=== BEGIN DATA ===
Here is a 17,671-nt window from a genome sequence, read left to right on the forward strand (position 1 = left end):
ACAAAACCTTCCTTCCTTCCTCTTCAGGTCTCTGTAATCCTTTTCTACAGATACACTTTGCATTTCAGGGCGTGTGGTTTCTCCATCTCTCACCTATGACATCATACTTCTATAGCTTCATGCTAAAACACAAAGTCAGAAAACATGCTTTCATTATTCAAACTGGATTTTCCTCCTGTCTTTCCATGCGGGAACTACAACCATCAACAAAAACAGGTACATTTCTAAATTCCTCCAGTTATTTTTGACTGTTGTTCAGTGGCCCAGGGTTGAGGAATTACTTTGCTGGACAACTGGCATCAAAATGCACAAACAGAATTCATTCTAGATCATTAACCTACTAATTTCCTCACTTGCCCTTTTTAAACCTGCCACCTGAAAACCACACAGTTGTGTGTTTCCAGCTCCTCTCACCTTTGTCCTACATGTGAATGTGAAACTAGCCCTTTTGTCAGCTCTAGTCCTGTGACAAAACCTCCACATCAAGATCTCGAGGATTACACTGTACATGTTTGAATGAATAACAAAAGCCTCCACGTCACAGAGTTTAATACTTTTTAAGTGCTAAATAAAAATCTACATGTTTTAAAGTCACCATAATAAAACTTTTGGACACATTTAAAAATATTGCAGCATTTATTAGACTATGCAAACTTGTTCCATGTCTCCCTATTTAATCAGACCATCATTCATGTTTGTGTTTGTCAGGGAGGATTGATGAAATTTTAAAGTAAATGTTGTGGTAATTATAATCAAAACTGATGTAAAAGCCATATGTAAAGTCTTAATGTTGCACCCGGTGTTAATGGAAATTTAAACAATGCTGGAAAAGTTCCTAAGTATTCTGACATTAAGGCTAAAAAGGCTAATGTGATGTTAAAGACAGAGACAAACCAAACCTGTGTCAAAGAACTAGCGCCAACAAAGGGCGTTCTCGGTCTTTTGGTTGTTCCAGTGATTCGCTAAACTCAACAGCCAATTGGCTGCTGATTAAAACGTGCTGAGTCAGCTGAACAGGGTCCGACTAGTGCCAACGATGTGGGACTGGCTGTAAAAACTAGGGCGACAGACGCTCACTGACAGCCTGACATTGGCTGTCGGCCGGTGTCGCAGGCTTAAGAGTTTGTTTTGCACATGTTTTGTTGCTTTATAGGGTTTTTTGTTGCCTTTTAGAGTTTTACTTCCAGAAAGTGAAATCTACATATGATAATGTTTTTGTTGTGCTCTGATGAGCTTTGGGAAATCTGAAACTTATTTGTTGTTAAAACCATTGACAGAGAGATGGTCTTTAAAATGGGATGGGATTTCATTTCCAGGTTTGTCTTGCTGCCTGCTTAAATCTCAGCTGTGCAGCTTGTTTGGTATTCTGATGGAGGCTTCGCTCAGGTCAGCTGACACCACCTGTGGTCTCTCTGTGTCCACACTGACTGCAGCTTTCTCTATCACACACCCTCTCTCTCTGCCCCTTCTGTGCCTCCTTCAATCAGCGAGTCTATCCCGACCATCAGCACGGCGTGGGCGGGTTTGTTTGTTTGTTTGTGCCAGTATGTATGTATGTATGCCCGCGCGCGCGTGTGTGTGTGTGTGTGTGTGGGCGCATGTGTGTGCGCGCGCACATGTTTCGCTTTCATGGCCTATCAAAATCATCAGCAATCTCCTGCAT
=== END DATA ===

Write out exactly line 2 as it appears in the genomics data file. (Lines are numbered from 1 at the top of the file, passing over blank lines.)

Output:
ACAAAACCTTCCTTCCTTCCTCTTCAGGTCTCTGTAATCCTTTTCTACAGATACACTTTGCATTTCAGGGCGTGTGGTTTCTCCATCTCTCACCTATGACATCATACTTCTATAGCTTCATGCTAAAACACAAAGTCAGAAAACATGCTTTCATTATTCAAACTGGATTTTCCTCCTGTCTTTCCATGCGGGAACTACAACCATCAACAAAAACAGGTACATTTCTAAATTCCTCCAGTTATTTTTGACTGTTGTTCAGTGGCCCAGGGTTGAGGAATTACTTTGCTGGACAACTGGCATCAAAATGCACAAACAGAATTCATTCTAGATCATTAACCTACTAATTTCCTCACTTGCCCTTTTTAAACCTGCCACCTGAAAACCACACAGTTGTGTGTTTCCAGCTCCTCTCACCTTTGTCCTACATGTGAATGTGAAACTAGCCCTTTTGTCAGCTCTAGTCCTGTGACAAAACCTCCACATCAAGATCTCGAGGATTACACTGTACATGTTTGAATGAATAACAAAAGCCTCCACGTCACAGAGTTTAATACTTTTTAAGTGCTAAATAAAAATCTACATGTTTTAAAGTCACCATAATAAAACTTTTGGACACATTTAAAAATATTGCAGCATTTATTAGACTATGCAAACTTGTTCCATGTCTCCCTATTTAATCAGACCATCATTCATGTTTGTGTTTGTCAGGGAGGATTGATGAAATTTTAAAGTAAATGTTGTGGTAATTATAATCAAAACTGATGTAAAAGCCATATGTAAAGTCTTAATGTTGCACCCGGTGTTAATGGAAATTTAAACAATGCTGGAAAAGTTCCTAAGTATTCTGACATTAAGGCTAAAAAGGCTAATGTGATGTTAAAGACAGAGACAAACCAAACCTGTGTCAAAGAACTAGCGCCAACAAAGGGCGTTCTCGGTCTTTTGGTTGTTCCAGTGATTCGCTAAACTCAACAGCCAATTGGCTGCTGATTAAAACGTGCTGAGTCAGCTGAACAGGGTCCGACTAGTGCCAACGATGTGGGACTGGCTGTAAAAACTAGGGCGACAGACGCTCACTGACAGCCTGACATTGGCTGTCGGCCGGTGTCGCAGGCTTAAGAGTTTGTTTTGCACATGTTTTGTTGCTTTATAGGGTTTTTTGTTGCCTTTTAGAGTTTTACTTCCAGAAAGTGAAATCTACATATGATAATGTTTTTGTTGTGCTCTGATGAGCTTTGGGAAATCTGAAACTTATTTGTTGTTAAAACCATTGACAGAGAGATGGTCTTTAAAATGGGATGGGATTTCATTTCCAGGTTTGTCTTGCTGCCTGCTTAAATCTCAGCTGTGCAGCTTGTTTGGTATTCTGATGGAGGCTTCGCTCAGGTCAGCTGACACCACCTGTGGTCTCTCTGTGTCCACACTGACTGCAGCTTTCTCTATCACACACCCTCTCTCTCTGCCCCTTCTGTGCCTCCTTCAATCAGCGAGTCTATCCCGACCATCAGCACGGCGTGGGCGGGTTTGTTTGTTTGTTTGTGCCAGTATGTATGTATGTATGCCCGCGCGCGCGTGTGTGTGTGTGTGTGTGTGGGCGCATGTGTGTGCGCGCGCACATGTTTCGCTTTCATGGCCTATCAAAATCATCAGCAATCTCCTGCAT